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Grow Your Own Turmeric from the Grocery Store

By Bubbles
May 4, 2012

If you've ever eaten East Indian food, you've probably tasted turmeric, the bright yellow, pungent spice. It's usually found in powdered form, but it can also be eaten freshly sliced from the root. Would you believe that you can grow it yourself from tubers that are found in most international markets? If that doesn't catch your attention, you can also grow these same tubers/rhizomes into lovely blooming gingers for your summer garden before you harvest the roots in fall for turmeric.

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Name: Lance Gardner
coastal plain Virginia (Zone 7a)
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Lance
May 7, 2012 7:32 AM CST
Sounds like an interesting plant to grow and edible to make it even more enticing. Dr. Weil lists all sorts of benefits, so I am sure it has some beneficial properties. And it tastes good.
In the article you say if you are in zone 7b (which is my zone) or warmer, plant it in January. Do you mean in the ground or a pot inside and then replant in the ground in late spring? Is it similar in hardiness to cannas, gladiolus amaryllis and similar? I have been able to overwinter all of those with some mulching.
Thanks for the informative article.
Look and listen for the welfare of the whole people and have always in view not only the present but also the coming generations, even those whose faces are yet beneath the surface of the ground -- the unborn of the future Nation. The Constitution of the Iroquois Nations.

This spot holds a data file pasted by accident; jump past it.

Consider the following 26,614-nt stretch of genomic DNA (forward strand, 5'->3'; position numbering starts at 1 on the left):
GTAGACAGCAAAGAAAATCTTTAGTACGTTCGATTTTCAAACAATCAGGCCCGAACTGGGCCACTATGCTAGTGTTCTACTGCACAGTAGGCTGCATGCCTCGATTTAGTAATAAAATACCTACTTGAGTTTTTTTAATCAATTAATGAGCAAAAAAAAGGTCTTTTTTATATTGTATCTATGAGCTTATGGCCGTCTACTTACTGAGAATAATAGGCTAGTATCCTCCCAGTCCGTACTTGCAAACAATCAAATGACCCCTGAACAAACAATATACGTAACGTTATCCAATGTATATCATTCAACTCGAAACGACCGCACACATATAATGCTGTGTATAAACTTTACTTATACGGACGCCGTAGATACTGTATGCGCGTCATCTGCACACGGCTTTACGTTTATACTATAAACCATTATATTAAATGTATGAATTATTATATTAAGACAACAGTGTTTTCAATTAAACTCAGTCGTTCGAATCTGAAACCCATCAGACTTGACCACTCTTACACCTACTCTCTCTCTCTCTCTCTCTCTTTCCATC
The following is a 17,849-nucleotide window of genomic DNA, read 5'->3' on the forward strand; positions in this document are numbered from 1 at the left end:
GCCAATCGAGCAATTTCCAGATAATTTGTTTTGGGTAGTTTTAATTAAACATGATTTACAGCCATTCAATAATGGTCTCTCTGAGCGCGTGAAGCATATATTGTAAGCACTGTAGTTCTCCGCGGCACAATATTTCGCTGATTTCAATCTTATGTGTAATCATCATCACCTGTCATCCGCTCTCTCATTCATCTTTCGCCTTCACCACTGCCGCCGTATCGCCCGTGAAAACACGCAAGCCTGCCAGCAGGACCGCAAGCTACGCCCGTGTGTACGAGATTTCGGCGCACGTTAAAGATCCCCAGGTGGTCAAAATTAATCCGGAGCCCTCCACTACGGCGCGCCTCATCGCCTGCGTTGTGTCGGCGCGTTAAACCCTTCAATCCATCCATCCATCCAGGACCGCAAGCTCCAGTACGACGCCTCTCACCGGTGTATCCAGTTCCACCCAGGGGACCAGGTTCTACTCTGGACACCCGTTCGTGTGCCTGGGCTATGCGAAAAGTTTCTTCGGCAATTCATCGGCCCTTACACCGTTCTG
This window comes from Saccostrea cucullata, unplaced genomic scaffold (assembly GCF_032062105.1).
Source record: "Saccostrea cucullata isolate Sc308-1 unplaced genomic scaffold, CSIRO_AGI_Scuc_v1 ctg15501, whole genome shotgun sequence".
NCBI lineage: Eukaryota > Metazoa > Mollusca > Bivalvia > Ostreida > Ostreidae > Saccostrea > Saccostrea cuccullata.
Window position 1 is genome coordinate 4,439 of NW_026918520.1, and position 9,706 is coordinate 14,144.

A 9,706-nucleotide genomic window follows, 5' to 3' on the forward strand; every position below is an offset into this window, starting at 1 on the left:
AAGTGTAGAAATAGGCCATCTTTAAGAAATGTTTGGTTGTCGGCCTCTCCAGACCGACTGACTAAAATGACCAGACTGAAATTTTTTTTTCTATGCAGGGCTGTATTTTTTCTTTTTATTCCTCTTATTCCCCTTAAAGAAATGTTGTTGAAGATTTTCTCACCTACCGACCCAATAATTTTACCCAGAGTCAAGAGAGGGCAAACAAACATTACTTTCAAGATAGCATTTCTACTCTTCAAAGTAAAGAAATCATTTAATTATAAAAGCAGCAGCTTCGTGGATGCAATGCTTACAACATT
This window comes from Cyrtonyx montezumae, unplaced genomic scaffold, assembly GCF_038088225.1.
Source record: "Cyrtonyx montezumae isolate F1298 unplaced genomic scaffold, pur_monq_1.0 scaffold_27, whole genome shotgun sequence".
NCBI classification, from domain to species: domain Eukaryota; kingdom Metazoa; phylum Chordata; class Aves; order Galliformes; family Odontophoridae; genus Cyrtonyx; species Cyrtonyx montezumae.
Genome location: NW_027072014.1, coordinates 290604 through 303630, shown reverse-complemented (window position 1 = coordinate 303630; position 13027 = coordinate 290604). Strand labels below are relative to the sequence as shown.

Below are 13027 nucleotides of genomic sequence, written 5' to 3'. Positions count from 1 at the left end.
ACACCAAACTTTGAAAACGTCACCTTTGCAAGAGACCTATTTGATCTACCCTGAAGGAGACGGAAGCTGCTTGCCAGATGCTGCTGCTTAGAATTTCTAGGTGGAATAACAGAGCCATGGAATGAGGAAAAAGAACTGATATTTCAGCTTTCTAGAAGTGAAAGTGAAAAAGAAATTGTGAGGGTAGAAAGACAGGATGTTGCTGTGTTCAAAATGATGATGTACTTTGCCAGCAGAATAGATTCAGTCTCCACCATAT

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Name: Sandi
Austin, Tx (Zone 8b)
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Bubbles
May 7, 2012 8:08 AM CST
You can plant it in the ground as long as it's not frozen. If you're not sure of the weather, you may want to plant in a pot and then move to the garden in Feb. or March. The reason for planting it in January is the plant dies back in about 10 months. So in fall, the top turns brown and it's the signal to dig up the rhizomes. if you can grow cannas, you can grow turmeric.
And thanks for reading it, Lance!
Name: Lance Gardner
coastal plain Virginia (Zone 7a)
Question authority, guide in wisdom
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Lance
May 7, 2012 8:31 AM CST
Thanks, sounds like a fun plant to try on my long list of gardening.
Look and listen for the welfare of the whole people and have always in view not only the present but also the coming generations, even those whose faces are yet beneath the surface of the ground -- the unborn of the future Nation. The Constitution of the Iroquois Nations.
Dogs; Family Fun Unplugged; Perennials, Annuals, Veggies; Happy Birthday Wishes

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